by Faria Akram and Mayura Iyer – Follow @browngirlmag
The third annual Dallas-Fort Worth South Asian Film Festival kicked off on March 5th of this year. The event, which showcases films and features from South Asian directors, brought together a variety of talent through prestigious directors, actors, and producers, to discuss a topic that is perhaps more essential this year than any other: the importance of South Asian stories in the entertainment industry.
We are thrilled we attended this festival, watching some amazing productions and getting the opportunity to chat with some talented individuals. As far as the films, here are some that we believed to be the highlights of this weekend!
Yellow Tin Can Telephone
The 14-minute opening night short film, directed by Arunima Sharma, follows the story of two unnamed individuals – one who lives in a world of silence, one who sees the world in black and white. The former is a woman who suffers from oversensitivity to sound; the latter is a man who suffers from oversensitivity to color. The chance encounter between the two is narrated through stream of consciousness, spoken over stunning visuals that vary in sound and color, which is in stark contrast to the world that the main characters experiences. The film takes an interesting take on seemingly basic concepts, like sight and sound, and creates an engaging short piece through charming narration and a creative use of sound and color.
A Billion Colour Story
Despite what the title might suggest, the opening night feature film, directed by Padmakumar Narasimhamurthy, was almost entirely filmed in black-and-white. The film follows the story of Hari Aziz, the son of a Muslim father and Hindu mother, both of whom are filmmakers. Through this family dynamic, the film navigates the issues of Islamophobia, sectionalism in India, moral conservatism, and the struggle in India between traditionalism and modernization. Hari’s parents, Parvati and Imran Aziz, are in love with India and it’s poetry. However, as the film goes on, their love and trust in the “poetry” and “color” of India is constantly tested – and their faith often wavers.
The film’s overall message is about hope, about the need for faith in something greater and better than ourselves, and a reminder that there is good overwhelmingly around us. With discussions on issues such as Islamophobia, misogyny, and racism becoming more prevalent in the Trump era, this film felt relevant not only to the political climate in India, but to the political climate in the U.S. as well. This message of hope was bolstered by the realness of the storylines and the characters. The dialogue was natural – and was reinforced by an interspersing of Hindi, Urdu, and Tamil even throughout predominantly English conversations. The diversity of characters and backgrounds was unforced – there were Muslim couples and non-Muslim couples, married couples and unmarried live-in couples.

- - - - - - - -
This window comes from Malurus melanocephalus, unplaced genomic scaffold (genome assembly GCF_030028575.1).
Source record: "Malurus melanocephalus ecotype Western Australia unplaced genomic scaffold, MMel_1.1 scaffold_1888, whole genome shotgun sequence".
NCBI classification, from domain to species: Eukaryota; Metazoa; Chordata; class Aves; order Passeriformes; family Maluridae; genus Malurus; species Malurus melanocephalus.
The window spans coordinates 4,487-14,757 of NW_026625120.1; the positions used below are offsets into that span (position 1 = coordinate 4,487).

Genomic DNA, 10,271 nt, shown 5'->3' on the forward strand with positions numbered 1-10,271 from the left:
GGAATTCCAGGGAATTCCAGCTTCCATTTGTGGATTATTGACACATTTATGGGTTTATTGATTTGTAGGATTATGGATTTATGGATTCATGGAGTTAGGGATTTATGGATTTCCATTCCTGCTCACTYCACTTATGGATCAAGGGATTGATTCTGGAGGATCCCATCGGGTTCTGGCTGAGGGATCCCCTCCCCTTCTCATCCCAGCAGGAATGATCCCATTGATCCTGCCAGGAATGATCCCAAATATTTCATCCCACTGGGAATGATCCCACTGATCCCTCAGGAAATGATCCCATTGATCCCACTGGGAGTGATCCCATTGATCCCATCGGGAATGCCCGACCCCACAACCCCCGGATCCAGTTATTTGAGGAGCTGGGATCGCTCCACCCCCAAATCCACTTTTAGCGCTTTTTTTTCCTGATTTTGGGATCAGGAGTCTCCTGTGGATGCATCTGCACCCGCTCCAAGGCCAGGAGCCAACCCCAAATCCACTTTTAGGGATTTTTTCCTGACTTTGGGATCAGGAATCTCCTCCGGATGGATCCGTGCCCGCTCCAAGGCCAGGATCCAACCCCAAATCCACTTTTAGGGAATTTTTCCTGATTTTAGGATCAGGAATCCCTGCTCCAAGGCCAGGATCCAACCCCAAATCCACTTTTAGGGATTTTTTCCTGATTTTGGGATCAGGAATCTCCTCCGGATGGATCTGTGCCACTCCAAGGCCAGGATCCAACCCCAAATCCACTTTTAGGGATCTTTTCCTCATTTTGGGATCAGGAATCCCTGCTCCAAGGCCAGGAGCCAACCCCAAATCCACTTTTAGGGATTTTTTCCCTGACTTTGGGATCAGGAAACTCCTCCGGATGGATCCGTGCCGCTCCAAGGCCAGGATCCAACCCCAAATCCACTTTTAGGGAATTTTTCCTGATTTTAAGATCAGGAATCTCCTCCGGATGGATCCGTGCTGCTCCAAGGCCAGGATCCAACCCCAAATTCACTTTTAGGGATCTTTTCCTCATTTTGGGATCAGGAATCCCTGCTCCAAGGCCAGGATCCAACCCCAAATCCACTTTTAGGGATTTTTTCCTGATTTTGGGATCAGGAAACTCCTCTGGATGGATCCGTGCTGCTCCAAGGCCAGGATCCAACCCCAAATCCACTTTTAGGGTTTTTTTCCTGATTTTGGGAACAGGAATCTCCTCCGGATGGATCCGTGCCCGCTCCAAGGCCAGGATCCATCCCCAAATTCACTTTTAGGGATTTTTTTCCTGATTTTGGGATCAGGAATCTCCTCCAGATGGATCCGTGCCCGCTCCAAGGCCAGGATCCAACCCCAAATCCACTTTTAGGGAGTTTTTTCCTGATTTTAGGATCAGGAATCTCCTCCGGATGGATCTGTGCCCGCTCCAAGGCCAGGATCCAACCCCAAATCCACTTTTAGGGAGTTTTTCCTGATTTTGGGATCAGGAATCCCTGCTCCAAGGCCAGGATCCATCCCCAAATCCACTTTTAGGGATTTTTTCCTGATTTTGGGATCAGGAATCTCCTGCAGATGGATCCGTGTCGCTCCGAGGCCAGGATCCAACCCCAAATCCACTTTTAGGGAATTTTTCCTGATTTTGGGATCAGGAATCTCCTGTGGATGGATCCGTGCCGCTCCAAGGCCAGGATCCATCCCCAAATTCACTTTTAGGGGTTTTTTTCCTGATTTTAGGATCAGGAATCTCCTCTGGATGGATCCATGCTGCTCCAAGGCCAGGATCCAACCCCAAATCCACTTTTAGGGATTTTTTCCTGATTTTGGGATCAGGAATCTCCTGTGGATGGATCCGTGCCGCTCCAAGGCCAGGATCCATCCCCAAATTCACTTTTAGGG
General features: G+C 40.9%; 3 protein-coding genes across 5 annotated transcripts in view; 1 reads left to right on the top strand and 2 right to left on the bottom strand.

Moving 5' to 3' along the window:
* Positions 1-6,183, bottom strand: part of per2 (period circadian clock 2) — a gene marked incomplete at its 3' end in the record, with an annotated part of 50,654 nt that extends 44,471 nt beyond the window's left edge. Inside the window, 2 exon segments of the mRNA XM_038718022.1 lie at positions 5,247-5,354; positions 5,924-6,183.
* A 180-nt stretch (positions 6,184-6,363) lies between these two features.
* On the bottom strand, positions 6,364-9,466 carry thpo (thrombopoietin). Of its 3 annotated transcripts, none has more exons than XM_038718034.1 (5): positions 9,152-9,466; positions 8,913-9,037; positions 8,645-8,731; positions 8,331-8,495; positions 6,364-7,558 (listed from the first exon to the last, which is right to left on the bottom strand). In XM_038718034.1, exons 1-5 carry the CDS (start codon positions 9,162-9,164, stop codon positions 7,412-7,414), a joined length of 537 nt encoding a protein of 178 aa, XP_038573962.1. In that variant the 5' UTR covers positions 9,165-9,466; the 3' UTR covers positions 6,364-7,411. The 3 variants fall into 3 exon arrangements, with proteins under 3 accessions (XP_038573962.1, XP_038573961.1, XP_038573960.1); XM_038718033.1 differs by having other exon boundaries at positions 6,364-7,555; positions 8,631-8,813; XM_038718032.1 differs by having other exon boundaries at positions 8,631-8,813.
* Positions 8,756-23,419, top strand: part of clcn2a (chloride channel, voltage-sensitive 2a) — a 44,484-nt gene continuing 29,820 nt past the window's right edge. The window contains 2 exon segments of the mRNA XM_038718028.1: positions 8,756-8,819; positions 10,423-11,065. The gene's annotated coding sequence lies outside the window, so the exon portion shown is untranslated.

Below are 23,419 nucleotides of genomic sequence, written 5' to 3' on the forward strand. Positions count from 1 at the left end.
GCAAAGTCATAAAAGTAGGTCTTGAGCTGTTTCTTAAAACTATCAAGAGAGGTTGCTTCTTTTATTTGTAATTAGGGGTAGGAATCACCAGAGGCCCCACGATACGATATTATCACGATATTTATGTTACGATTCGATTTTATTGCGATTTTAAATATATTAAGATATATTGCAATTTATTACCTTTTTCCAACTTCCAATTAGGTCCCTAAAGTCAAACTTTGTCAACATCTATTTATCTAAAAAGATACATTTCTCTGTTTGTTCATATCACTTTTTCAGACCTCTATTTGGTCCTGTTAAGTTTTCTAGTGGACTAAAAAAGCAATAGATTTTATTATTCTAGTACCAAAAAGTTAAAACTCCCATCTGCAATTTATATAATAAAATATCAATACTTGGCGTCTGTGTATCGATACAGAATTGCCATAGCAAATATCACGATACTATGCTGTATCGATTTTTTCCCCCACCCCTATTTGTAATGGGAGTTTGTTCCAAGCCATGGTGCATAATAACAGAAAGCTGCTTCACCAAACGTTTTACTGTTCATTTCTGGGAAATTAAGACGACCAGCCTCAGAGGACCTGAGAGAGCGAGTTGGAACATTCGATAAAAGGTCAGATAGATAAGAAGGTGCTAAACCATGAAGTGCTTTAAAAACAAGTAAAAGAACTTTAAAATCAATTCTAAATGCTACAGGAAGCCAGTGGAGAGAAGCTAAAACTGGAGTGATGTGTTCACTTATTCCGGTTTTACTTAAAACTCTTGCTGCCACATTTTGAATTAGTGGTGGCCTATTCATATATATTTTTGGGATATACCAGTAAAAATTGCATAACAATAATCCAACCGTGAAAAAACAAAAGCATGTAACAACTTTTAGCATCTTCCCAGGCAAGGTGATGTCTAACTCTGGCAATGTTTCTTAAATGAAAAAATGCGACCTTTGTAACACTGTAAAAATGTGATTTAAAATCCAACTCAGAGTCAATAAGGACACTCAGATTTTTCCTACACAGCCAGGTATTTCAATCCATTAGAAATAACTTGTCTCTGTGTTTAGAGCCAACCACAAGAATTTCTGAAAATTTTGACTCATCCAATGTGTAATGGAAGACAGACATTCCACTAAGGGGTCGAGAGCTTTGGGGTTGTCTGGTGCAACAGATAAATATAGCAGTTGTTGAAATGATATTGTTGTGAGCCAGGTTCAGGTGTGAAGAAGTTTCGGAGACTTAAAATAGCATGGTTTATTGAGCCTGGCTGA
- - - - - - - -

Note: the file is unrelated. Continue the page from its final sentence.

While there were some concerns with the film (such as when a Muslim wife decides to no longer wear the hijab seemingly out of the blue in a storyline that seemed to cast judgment on Muslim women who do choose the hijab), A Billion Colour Story succeeded in leaving viewers with a sense of hope for the future and hope in the power of humanity to rise above differences to find a common good.
This beautiful short, directed by Tanuja Chandra, takes viewers back to lower-middle class India in the late 1990s. Noor (played by Meher Mistry) is a lonely housewife, who has spent the entire five years of her marriage apart from her husband as he works in Saudi Arabia. The story follows the love between Noor and her tailor, Anwar (played by Kartik Aaryan) as the two struggle between their feelings for one another and their obligations to society. Both Mistry and Aaryan excel in their acting ability, utilizing the most minute of expressions and mannerism to convey the heartbreaking love story underneath. The film is shot well, the camera discovering beauty in the most mundane and minute of objects, such as the tea stalls along the road and the bedspread in Noor’s home. “Silvat” is a true tribute to forbidden love and the joy, desire, and pain that come with it.